It’s the hardest job I have had, yet I have received no training, no counseling, and no support. And it’s another unpaid job to find and advocate for those resources. And I earned a whole PhD, in Robotics, from Duke University, while working with NASA. That experience pales in comparison to the work I have to put in for caregiving. – Victoria

 

If I had access to an element of HCBS, I would be able to…

If I had access to case management, I could spend more of my time and energy caring for my loved one, my daughter, and myself instead of on the phone. – Allison Breininger

If I had access to skilled nursing care, I would be able to provide more dignity to my mom as she transitions through her terminal illness, and I would have more time to share with my mom for processing and healing through our experiences with grief. – Bailey Pittenger

If I was a paid caregiver I could care for my dad full time in an appropriate home and manner and we wouldn’t have to go the very expensive route of a memory care facility. – Breanne Mashek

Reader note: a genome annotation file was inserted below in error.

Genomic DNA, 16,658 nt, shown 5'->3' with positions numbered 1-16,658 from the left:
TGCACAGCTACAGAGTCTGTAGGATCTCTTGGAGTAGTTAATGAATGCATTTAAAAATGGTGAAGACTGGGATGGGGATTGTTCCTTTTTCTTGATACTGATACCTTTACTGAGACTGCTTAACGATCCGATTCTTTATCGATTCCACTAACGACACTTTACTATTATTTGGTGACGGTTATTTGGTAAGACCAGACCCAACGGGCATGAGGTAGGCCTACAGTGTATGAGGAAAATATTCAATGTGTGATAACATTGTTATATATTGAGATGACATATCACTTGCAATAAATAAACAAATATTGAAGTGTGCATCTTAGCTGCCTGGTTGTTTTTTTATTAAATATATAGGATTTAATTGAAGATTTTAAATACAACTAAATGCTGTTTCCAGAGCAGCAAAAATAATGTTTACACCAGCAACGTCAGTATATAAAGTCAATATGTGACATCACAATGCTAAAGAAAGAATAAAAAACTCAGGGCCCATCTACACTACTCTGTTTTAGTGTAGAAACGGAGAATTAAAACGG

If I had access to paid skilled caregivers receiving sustainable living wages, I would be able to ensure that my dad and I have efficient caregiver support and relief to pursue/maintain additional streams of income for our household. – Jerri McElroy

If I had access to mental health case management, my dad might be able to get the mental health help that he needs and be able to stay in his home. – Julie J. 

If I had access to better case management for my son’s independent living needs, I would be able to spend more time on my own personal care and socialization. If I had coordinated case management and better personal care services for my elderly Aunt, I would be able to enjoy more outings and visits with her. – Mary Lee

If I had access to HCBS, I would be able to recover from PTSD and manage health issues, money issues, my SSDI overpayment crisis and day to day stress and challenges of life in this pandemic world and beyond. HCBS would give me support to find my dream job of being a lobbyist or policy analyst. – Nicole C. LeBlanc

If my son had access to useful but expensive equipment (e.g. a wheelchair accessible van, a Trexo Robotics walker, horse-riding therapy, a comfortable special needs chair, a beach buggy, etc.) not covered by insurance, I am sure he would have a better quality of life. – Ruth Floresca